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Every week suggests US stocks are overvalued and that a correction is waiting to happen. What should investors in the UAE be doing about it? Image Credit: Shutterstock

Just like Savanarola’s ‘Bonfire of the Vanities’, there was a bonfire the befell the US capital markets as it became increasingly apparent that expectations for interest rate cuts were wildly optimistic.

Along with this came the realization that valuations would have to adjust, somewhat painfully, in both the equity and fixed income markets as the demons of inflation continue to run amok in an economy that remains overstimulated and overvalued.

These valuation models, much derided for extended periods of time, are not much of a consolation to the faithful either. Rather, its truths feels more necessary than ever. Higher interest rates and cost of money will by its very nature seek to depress asset valuations over time.

Yet, as soon as markets rebound, the bulls come back, rather like Chaucer’s pilgrim who stated: ‘As soon as a coin in the coffer rings, the soul (and wealth) from Purgatory springs’.

The market, a gigantic encyclopedia of human motives has remained overvalued in the West largely from 2012 to 2020. Then, after a brief correction, has gone further into the levels of the stratosphere, with market cap nearing twice the GDP or GNP levels.

Room to grow for UAE capital markets

Even if one were to adjust for the balance-sheet of the Federal Reserve, the extent of overvaluation remains staggering, with a shift being seen into energy and defensive sector. This augurs well for UAE capital markets, not only tactically, but on a macro level where, by the same yardstick, market cap to GNP is at a more modest 20 per cent premium.

With accelerating profitability, especially on account of the energy and natural gas sector, as well as high dividends, the potential for continued capital rotation seems likely towards emerging markets. (Just as Japan’s resurgence was realized after three decades and green shoots start to appear in other emerging markets, there is a compelling case for valuations leading the way, as inflation eats into valuations in developed markets).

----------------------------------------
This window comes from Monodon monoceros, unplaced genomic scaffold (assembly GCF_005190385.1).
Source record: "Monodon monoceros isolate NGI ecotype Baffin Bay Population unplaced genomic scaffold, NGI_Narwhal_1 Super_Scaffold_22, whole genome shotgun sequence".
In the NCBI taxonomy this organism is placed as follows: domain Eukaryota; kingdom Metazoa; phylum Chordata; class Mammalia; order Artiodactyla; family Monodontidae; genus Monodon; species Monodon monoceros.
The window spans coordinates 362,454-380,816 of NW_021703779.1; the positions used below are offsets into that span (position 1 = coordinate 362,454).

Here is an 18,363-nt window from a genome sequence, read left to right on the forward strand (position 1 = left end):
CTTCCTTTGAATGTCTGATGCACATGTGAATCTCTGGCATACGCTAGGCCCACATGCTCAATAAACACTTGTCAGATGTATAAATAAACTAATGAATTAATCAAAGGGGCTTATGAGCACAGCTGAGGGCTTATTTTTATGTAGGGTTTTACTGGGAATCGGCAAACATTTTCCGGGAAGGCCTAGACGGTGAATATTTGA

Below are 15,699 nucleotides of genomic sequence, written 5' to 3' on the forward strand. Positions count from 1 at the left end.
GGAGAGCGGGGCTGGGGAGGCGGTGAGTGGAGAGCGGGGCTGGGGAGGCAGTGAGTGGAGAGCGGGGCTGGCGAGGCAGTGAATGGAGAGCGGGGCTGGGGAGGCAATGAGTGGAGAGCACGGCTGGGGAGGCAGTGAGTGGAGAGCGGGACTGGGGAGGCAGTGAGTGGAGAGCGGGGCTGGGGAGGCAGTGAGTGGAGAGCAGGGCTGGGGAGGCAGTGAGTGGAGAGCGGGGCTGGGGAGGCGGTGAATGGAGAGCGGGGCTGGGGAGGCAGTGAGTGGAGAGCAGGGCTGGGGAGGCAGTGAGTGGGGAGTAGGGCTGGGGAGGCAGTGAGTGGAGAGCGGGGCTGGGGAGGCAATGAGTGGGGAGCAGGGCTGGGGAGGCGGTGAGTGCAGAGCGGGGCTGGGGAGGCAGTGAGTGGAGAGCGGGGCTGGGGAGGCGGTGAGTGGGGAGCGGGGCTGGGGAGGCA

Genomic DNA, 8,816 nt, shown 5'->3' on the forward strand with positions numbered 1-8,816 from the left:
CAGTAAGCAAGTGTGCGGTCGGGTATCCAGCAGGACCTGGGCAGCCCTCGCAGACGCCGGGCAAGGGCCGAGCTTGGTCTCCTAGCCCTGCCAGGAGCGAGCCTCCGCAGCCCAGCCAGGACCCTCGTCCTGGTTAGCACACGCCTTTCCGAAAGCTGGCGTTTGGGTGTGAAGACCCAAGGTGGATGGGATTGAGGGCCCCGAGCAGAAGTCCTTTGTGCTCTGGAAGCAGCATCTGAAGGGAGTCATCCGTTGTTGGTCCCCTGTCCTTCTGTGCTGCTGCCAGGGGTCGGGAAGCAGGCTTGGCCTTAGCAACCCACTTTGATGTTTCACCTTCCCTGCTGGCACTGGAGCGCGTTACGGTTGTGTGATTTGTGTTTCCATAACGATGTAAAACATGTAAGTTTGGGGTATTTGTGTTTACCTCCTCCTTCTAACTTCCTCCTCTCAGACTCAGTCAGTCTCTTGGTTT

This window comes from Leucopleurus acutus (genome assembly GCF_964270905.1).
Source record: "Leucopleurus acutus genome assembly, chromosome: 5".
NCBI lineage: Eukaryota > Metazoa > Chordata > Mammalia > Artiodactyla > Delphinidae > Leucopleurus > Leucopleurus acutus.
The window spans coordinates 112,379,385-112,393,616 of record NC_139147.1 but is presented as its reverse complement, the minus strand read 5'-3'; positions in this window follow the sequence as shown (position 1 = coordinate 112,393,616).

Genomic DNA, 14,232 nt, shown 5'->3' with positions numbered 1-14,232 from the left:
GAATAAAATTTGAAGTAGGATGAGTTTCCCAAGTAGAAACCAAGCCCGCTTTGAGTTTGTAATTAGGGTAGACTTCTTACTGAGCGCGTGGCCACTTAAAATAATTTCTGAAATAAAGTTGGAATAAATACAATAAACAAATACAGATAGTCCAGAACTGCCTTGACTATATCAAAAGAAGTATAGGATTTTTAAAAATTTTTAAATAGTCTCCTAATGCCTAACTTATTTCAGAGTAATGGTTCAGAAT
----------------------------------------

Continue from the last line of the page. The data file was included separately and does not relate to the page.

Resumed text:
Domestic stalwarts like ADNOC group companies along with high dividend yielding Dubai stocks appear poised to be the prime beneficiaries.

Where does that leave us with real estate? In the US commercial markets, there seems to be value that can be extracted, with valuations having cratered by as much as half.

In the UAE, the mid-market sector (in areas like Majan and Arjan) in the ready space remains attractive, although the sheer number of offerings in the offplan space foretells of price correction that has already begun in the form of ‘discounts’ offered to clients. (The gap between ready and offplan prices has more than doubled. Even listing prices have skyrocketed to 30-40 per cent above transacted levels with new launches.)

A return for ‘value investing’?

With an increasing emphasis on the ready space, there seems to be a signal that liquidity is waiting on the sidelines. But the mood of the market has turned tonally towards a buyers’ market. In the history of any commodity, there has never been a time of a shortage that has not been followed by a glut.

Whilst few would argue there is a glut at present, oversupply dynamics (which curiously dominated the headlines for much of 2017-19, when in fact there was none) is the predominant downside risk to be looked at now.

In the final analysis, inflation will continue to erode the purchasing power ability. The higher interest rates that come along with it will by definition continue to curb asset values. Value investing, long since declared dead, might well make its renaissance as equity risk premia and replacement values come back to the vernacular of mainstream financial commentary.

Investing is a process slow and arduous, and riddled with self-sabotage. Much of this leads to the ephemeral runs (and ruins) of excess, followed by the inevitable purge. Western capital markets, long in denial of the structural shift of the cost of money are now on the cusp of bracing for one.